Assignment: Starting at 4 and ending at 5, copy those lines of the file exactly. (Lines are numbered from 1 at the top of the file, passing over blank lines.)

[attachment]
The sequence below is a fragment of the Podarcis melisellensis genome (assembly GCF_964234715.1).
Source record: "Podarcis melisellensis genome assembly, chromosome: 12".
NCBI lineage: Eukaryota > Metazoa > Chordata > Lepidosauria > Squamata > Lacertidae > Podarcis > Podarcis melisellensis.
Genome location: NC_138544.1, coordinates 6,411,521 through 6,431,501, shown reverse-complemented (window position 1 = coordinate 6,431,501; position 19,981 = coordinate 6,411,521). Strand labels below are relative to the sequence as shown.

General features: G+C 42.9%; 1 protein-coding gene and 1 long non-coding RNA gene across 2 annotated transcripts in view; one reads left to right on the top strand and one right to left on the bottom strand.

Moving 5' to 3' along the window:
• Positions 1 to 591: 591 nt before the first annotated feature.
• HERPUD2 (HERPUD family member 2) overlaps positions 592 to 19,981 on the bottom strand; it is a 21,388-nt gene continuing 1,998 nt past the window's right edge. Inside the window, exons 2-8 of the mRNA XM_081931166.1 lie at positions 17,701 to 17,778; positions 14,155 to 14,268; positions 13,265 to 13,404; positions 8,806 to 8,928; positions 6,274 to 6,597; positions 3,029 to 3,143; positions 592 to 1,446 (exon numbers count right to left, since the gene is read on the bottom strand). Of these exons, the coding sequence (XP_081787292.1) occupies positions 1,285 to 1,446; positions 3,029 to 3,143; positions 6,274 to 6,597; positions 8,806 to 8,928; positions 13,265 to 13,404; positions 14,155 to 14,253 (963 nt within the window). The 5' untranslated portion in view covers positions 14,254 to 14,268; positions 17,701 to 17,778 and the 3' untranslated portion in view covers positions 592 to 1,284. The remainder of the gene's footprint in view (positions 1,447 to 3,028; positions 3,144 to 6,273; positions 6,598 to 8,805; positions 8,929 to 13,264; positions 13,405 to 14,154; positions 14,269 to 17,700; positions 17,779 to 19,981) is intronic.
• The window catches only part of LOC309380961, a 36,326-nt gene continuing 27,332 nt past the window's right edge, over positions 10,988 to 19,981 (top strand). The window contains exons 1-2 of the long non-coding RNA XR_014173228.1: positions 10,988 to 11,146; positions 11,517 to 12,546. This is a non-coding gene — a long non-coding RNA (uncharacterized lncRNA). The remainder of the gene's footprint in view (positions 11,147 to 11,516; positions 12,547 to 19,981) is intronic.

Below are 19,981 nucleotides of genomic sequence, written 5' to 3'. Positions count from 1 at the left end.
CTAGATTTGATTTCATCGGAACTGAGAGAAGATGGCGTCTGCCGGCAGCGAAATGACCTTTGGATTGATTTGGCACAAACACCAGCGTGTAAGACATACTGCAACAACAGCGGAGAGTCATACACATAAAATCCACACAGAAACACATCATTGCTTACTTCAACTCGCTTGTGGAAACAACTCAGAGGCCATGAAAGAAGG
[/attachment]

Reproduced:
Genome location: NC_138544.1, coordinates 6,411,521 through 6,431,501, shown reverse-complemented (window position 1 = coordinate 6,431,501; position 19,981 = coordinate 6,411,521). Strand labels below are relative to the sequence as shown.

General features: G+C 42.9%; 1 protein-coding gene and 1 long non-coding RNA gene across 2 annotated transcripts in view; one reads left to right on the top strand and one right to left on the bottom strand.